Ally Financial, one of the top auto lenders in the U.S., increased its lease originations in the first quarter. But rather than aggressively seeking growth in its leasing business, Ally is prioritizing used-vehicle financing, executives said during the company’s first-quarter earnings call last week.
“It’s important as a dealer-focused company to maintain a strong level of business on behalf of the dealers in used as their used inventories grow,” Andrea Riley, chief marketing officer, told Automotive News. “There aren’t a lot of lenders that will actually do used-car financing. So for us, being strong, consistent and relevant there is really important.”
In a couple of years, Ally expects its retail loan portfolio to be nine to 10 times larger than its lease portfolio.
Used, leases grow
Ally’s used-vehicle loans increased 2.4 percent to $4.2 billion in the first quarter, while its lease penetration rose 12.5 percent to $900 million, the lender said in releasing its first-quarter results. Despite the rise in leasing, it still made up only 10 percent of originations vs. 8.8 percent in the first quarter of 2016.
Used-vehicle loans made up 47.2 percent of Ally’s origination portfolio at the end of the quarter, vs. 45.6 percent a year earlier.
Used-vehicle financing also helps Ally remain competitive as incentives through automakers’ captives increase for new-vehicle sales, Riley said.
“As we look to diversify our portfolio on the auto side and make sure we’re remaining competitive in the marketplace and doing business across all [automakers], all dealers -- that’s an important strategy,” she said. “As [automakers] rely in incentive periods more on their captives, it is important for us that we have a position to go to.”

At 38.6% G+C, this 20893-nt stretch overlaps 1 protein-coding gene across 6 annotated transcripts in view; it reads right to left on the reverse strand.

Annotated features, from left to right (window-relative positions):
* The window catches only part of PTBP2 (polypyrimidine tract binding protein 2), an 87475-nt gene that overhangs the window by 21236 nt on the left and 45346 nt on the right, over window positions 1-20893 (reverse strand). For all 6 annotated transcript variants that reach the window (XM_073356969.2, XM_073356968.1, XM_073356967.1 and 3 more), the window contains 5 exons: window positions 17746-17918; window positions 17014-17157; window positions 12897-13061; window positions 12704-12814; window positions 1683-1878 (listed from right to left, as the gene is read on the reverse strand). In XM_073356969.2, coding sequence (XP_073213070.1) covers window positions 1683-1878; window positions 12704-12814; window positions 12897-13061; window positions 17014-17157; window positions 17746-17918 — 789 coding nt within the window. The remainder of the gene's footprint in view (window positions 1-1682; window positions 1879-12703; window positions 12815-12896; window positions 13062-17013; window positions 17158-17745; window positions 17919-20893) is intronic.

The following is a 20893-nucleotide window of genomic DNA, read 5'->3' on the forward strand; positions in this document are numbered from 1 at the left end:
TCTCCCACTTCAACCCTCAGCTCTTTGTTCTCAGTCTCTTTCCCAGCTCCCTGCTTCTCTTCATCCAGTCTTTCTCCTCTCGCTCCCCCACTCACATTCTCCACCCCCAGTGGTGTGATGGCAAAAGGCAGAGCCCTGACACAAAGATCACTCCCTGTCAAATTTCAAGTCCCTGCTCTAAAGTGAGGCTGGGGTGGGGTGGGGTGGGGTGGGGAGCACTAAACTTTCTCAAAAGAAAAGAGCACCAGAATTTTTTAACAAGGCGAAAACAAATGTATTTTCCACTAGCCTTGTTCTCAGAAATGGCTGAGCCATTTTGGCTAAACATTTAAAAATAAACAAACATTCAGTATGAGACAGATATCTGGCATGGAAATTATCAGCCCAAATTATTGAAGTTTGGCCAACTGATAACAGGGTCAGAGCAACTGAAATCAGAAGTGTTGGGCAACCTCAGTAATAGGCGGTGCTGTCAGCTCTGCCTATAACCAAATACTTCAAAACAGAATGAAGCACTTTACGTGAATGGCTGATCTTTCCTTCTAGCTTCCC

Ally, which previously acted as captivelike lease provider to General Motors and Chrysler brands, is becoming less exposed to residual risk with a small lease portfolio, CEO Jeffrey Brown said on the investors call last week. But “don’t get me wrong,” he added. “We like the leasing product, given proper industry fundamentals.”
Ally was prepared for a decline in used-vehicle prices, executive said.
“We’ve been saying for a few years that we expect used-vehicle prices to come down [as the] supply of off-lease vehicles continues to increase,” Brown said.
As inventory levels, lease penetration and incentives increased in the first quarter, used-vehicle values fell about 7 percent from year-earlier levels, he said. “We’ve been adjusting our residuals for several years, so this isn’t unexpected to where we set residuals three years ago,” Brown said.
Used-vehicle volume made up nearly half of Ally’s first-quarter originations, and CFO Chris Halmy said there is no cap on how big Ally’s used-vehicle portfolio will grow.
“The increase in off-lease vehicles has gotten a lot of attention, but a 3-year-old vehicle hitting a dealer’s lot is a great financing opportunity for us,” he said. “The used book has performed extremely well. It’s a very predictable loss book, so we’re very comfortable in that space.”
Used-vehicle originations also help drive Ally’s growth channel, which consists of its non-Chrysler and non-General Motors originations, Halmy said.